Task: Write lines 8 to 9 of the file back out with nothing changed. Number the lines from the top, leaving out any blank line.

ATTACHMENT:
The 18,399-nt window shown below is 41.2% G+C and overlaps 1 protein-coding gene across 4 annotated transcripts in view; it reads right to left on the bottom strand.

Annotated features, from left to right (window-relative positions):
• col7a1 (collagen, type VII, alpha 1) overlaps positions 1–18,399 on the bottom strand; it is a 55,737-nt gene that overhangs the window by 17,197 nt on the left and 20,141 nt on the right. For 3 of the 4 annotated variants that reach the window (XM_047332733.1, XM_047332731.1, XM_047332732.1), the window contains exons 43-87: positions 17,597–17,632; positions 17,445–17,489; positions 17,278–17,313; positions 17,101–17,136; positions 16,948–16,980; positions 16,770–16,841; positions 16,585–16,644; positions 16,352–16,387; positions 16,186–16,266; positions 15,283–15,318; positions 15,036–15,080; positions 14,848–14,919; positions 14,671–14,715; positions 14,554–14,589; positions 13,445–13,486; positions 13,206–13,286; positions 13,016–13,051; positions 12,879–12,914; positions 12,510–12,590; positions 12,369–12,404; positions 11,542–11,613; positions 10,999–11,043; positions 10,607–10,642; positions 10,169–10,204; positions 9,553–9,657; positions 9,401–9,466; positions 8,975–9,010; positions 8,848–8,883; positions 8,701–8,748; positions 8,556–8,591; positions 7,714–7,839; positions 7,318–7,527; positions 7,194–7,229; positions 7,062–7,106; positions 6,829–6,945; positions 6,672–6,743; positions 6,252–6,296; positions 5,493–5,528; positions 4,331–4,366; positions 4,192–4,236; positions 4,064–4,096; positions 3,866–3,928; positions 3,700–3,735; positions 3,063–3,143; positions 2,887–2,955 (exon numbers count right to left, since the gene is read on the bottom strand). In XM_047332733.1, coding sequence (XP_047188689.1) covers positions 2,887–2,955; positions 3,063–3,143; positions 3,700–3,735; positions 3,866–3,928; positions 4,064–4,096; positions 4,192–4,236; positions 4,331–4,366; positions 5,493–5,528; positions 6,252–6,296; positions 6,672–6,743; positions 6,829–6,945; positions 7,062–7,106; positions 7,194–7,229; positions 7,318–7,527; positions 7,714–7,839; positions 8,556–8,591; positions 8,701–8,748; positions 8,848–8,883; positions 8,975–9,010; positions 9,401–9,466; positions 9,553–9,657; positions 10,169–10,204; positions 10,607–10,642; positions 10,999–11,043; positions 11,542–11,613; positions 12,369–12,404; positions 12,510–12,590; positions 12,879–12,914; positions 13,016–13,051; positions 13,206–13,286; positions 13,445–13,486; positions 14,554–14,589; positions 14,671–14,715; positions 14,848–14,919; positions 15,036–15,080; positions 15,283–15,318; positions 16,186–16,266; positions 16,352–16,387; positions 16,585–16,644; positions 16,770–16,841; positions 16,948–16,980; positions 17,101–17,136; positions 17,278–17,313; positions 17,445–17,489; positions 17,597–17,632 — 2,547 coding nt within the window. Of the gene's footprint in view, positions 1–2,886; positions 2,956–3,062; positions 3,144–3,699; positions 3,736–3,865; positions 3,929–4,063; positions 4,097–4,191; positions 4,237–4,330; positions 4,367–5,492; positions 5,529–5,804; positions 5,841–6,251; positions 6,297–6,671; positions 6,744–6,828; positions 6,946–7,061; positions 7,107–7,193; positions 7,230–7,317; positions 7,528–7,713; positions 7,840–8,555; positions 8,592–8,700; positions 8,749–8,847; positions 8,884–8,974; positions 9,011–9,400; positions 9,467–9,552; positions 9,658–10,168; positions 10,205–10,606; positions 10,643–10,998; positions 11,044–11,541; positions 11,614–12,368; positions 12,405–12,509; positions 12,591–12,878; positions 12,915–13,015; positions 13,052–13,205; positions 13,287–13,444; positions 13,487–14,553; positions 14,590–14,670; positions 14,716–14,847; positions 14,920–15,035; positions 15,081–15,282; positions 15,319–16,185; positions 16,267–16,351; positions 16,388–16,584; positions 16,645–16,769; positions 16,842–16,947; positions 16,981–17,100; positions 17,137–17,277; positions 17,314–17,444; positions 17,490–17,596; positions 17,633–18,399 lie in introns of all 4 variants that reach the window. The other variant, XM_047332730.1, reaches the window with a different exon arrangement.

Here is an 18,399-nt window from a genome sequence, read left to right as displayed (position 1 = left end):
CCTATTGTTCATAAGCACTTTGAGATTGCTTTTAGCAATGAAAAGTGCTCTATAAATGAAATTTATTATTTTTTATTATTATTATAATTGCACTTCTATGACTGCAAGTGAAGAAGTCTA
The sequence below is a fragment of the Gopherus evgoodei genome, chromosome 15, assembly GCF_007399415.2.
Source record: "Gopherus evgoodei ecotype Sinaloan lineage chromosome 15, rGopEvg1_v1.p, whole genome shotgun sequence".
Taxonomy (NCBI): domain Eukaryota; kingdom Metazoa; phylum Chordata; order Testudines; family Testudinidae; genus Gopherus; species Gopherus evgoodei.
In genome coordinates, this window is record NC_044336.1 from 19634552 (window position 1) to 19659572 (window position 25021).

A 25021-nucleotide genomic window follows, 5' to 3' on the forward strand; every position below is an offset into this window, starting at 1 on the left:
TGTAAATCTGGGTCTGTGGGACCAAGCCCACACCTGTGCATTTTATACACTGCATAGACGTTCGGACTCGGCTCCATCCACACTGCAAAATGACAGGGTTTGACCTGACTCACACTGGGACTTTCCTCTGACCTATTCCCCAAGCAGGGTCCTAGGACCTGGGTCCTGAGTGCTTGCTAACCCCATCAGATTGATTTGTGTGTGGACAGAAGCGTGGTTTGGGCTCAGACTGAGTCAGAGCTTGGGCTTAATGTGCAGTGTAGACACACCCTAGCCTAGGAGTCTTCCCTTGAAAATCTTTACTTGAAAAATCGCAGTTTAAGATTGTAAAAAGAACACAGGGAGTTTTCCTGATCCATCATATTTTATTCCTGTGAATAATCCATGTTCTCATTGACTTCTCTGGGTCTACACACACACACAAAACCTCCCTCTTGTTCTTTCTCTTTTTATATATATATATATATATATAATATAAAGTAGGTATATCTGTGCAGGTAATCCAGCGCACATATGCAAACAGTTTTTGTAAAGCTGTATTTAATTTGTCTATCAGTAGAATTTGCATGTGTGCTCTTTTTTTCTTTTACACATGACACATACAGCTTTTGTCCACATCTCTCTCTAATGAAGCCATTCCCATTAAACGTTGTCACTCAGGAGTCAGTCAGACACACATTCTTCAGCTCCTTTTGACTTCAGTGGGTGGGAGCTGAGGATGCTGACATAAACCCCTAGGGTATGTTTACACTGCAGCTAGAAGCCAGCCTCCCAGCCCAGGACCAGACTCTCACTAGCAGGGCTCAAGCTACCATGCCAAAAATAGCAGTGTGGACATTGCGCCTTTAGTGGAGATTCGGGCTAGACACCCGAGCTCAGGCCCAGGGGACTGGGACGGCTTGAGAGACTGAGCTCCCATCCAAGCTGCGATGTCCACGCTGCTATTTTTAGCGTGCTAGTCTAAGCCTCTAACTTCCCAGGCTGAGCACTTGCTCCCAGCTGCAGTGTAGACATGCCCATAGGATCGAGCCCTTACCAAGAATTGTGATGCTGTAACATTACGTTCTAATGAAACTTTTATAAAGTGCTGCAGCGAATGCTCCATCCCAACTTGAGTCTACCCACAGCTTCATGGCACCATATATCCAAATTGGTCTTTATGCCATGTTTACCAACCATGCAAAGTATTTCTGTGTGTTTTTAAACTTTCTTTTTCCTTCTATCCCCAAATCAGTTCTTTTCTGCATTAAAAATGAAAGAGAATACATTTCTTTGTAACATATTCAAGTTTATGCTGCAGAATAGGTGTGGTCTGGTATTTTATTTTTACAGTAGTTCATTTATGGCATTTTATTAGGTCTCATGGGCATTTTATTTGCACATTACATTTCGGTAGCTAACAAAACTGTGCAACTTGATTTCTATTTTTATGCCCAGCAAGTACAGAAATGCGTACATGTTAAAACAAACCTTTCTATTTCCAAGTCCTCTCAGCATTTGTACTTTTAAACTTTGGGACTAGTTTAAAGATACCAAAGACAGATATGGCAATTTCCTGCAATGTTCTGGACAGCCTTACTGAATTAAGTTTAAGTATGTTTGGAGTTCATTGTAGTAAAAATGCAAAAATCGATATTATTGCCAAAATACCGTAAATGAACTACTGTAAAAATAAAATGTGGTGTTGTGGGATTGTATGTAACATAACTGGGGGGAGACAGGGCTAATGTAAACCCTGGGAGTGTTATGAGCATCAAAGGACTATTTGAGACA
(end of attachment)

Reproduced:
Taxonomy (NCBI): domain Eukaryota; kingdom Metazoa; phylum Chordata; order Testudines; family Testudinidae; genus Gopherus; species Gopherus evgoodei.
In genome coordinates, this window is record NC_044336.1 from 19634552 (window position 1) to 19659572 (window position 25021).